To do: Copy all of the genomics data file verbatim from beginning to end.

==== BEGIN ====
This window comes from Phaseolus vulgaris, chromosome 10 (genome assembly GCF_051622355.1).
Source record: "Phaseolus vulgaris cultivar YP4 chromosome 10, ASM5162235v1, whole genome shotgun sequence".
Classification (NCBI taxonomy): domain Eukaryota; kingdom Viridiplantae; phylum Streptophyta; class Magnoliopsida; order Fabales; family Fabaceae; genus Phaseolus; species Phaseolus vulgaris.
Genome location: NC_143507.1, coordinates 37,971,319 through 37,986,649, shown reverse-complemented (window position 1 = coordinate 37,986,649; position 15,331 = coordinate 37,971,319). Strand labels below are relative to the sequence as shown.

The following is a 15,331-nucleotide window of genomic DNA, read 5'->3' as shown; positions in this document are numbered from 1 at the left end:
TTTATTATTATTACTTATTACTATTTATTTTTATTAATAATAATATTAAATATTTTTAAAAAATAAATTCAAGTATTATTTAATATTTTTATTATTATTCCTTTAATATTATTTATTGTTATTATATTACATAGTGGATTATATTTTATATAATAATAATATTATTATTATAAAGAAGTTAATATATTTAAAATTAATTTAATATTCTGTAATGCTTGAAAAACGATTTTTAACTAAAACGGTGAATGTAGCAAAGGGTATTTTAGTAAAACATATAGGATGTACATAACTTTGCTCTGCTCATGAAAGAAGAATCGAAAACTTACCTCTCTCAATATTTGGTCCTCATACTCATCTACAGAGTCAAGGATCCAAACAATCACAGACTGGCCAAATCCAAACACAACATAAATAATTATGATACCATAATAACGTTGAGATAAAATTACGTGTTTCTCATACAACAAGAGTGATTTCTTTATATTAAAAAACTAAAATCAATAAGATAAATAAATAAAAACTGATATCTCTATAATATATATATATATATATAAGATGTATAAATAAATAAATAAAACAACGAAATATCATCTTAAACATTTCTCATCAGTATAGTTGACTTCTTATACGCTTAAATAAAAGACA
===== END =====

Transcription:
This window comes from Phaseolus vulgaris, chromosome 10 (genome assembly GCF_051622355.1).
Source record: "Phaseolus vulgaris cultivar YP4 chromosome 10, ASM5162235v1, whole genome shotgun sequence".
Classification (NCBI taxonomy): domain Eukaryota; kingdom Viridiplantae; phylum Streptophyta; class Magnoliopsida; order Fabales; family Fabaceae; genus Phaseolus; species Phaseolus vulgaris.
Genome location: NC_143507.1, coordinates 37,971,319 through 37,986,649, shown reverse-complemented (window position 1 = coordinate 37,986,649; position 15,331 = coordinate 37,971,319). Strand labels below are relative to the sequence as shown.

The following is a 15,331-nucleotide window of genomic DNA, read 5'->3' as shown; positions in this document are numbered from 1 at the left end:
TTTATTATTATTACTTATTACTATTTATTTTTATTAATAATAATATTAAATATTTTTAAAAAATAAATTCAAGTATTATTTAATATTTTTATTATTATTCCTTTAATATTATTTATTGTTATTATATTACATAGTGGATTATATTTTATATAATAATAATATTATTATTATAAAGAAGTTAATATATTTAAAATTAATTTAATATTCTGTAATGCTTGAAAAACGATTTTTAACTAAAACGGTGAATGTAGCAAAGGGTATTTTAGTAAAACATATAGGATGTACATAACTTTGCTCTGCTCATGAAAGAAGAATCGAAAACTTACCTCTCTCAATATTTGGTCCTCATACTCATCTACAGAGTCAAGGATCCAAACAATCACAGACTGGCCAAATCCAAACACAACATAAATAATTATGATACCATAATAACGTTGAGATAAAATTACGTGTTTCTCATACAACAAGAGTGATTTCTTTATATTAAAAAACTAAAATCAATAAGATAAATAAATAAAAACTGATATCTCTATAATATATATATATATATATAAGATGTATAAATAAATAAATAAAACAACGAAATATCATCTTAAACATTTCTCATCAGTATAGTTGACTTCTTATACGCTTAAATAAAAGACA